### Primes

A challenge is always good. Ward Pond has a way of finding prime numbers.

My machine isn't as chunky as some, so my numbers are different. But...

I think Ward's performance largely comes from the fact that his starting point assumes he has found all the primes up to 31 already. So I adjusted his query a little, commenting out the section where he had all the previously done primes:

INSERT INTO dbo.Primes (Prime)

SELECT num

FROM dbo.nums

WHERE /*(num % 2 <> 0 OR num = 2)

AND (num % 3 <> 0 OR num = 3)

AND (num % 5 <> 0 OR num = 5)

AND (num % 7 <> 0 OR num = 7)

AND (num % 11 <> 0 OR num = 11)

AND (num % 13 <> 0 OR num = 13)

AND (num % 17 <> 0 OR num = 17)

AND (num % 19 <> 0 OR num = 19)

AND (num % 23 <> 0 OR num = 23)

AND (num % 29 <> 0 OR num = 29)

AND (num % 31 <> 0 OR num = 31)

AND */ num <> 1

AND num <= @Limit

..and having a different starting place for @Last

SET @Last = 1 --31

I set @Limit to 10,000, and it ran in 350 ms. His original query did it in only 60ms, which tells me that starting at 31 makes a massive difference, and is definitely a good idea. But let's see how another algorithm might compare, with both systems starting at 2.

I'm starting with a prepopulated auxiliary table of numbers, just as he did. I'm using the same counting mechanism as him.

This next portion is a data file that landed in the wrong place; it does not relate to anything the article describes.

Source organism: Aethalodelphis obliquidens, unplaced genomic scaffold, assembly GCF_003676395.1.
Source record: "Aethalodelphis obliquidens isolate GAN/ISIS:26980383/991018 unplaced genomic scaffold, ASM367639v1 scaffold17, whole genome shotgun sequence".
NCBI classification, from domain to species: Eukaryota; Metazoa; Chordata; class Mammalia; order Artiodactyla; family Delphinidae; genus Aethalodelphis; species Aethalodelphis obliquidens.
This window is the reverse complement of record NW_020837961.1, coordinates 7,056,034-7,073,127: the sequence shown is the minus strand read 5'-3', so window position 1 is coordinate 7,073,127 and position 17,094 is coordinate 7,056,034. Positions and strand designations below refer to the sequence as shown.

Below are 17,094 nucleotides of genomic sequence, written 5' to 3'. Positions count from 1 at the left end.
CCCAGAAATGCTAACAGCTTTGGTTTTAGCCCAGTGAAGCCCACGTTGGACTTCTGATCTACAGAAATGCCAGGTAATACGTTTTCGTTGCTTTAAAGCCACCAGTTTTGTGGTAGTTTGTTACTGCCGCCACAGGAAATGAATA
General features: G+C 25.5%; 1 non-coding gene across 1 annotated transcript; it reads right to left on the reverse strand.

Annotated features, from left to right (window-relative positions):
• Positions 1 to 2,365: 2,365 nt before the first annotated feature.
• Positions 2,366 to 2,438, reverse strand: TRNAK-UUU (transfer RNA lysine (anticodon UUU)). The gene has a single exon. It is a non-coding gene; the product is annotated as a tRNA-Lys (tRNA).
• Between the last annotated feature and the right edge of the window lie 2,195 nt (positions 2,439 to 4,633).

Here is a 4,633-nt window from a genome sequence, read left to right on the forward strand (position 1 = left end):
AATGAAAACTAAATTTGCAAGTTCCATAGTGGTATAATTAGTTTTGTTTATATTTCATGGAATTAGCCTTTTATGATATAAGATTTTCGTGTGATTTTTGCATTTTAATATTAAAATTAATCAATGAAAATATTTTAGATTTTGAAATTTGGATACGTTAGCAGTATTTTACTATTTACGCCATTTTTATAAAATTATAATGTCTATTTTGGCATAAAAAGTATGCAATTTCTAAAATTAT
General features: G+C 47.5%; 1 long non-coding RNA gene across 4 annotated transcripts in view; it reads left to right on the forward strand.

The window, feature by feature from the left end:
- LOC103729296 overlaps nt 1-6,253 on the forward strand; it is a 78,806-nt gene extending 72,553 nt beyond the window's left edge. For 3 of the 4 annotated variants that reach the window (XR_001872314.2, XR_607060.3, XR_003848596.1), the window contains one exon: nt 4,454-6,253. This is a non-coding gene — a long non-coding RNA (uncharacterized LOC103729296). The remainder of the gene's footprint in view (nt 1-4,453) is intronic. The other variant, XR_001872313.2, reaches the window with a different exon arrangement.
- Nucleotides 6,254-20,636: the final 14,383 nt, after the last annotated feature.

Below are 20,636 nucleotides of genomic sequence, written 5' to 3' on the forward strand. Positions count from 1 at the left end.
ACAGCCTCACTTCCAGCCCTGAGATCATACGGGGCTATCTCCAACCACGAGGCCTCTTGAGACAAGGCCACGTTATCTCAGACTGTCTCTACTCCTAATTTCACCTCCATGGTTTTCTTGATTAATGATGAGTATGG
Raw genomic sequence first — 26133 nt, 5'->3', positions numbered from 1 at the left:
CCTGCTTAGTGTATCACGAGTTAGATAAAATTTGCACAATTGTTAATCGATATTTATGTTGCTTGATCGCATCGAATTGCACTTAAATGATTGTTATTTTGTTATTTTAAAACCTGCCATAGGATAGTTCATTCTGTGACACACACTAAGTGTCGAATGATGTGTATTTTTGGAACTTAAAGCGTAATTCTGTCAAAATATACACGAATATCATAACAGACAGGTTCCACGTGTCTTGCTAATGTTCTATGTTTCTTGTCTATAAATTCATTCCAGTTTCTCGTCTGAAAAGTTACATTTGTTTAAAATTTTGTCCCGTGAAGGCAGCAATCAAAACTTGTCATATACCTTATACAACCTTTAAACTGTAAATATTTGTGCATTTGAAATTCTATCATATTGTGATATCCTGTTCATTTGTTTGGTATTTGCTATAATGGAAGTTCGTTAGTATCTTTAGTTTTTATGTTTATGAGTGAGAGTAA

DECLARE @Limit int;

SET @Limit = 10000;

DECLARE @Start datetime, @End datetime;

SET @Start = CURRENT_TIMESTAMP;

insert into dbo.rf_primesfound

select p.num

from dbo.nums n1

join

dbo.nums f

on n1.num between 2 and @limit

and f.num between 2 and sqrt(@limit)

and f.num <= @limit / n1.num

right join

dbo.nums p

on p.num = f.num * n1.num

where f.num is null

and p.num between 2 and @limit

SET @End = CURRENT_TIMESTAMP

SELECT @Start AS Start_time, @End AS End_time,

DATEDIFF(ms, @Start, @End) AS Duration,

COUNT(*) AS Primes_found, @Limit AS Limit

FROM dbo.rf_primesfound

select * from dbo.rf_primesfound

I set @Limit to 10,000, and my one ran in 170 ms.

Ok, so let's see how well they scale. Let's try for 100,000. Mine took 1673ms. His took 3243ms.

For 1,000,000, mine took 21 seconds. His took 55 seconds. But when I let him start at 31, his took about 5 seconds.

I think the difference comes down to the fact that Ward is going through the list one prime at a time, whereas I'm taking a set-based approach and just filtering them all out at once.

I feel like there would be ways of improving it even more, but will be someone else's challenge.

I definitely think the way to go is to start with the low-hanging fruit. Perhaps there are ways that I could improve mine to take a few steps to get the low-hanging fruit first... not today though.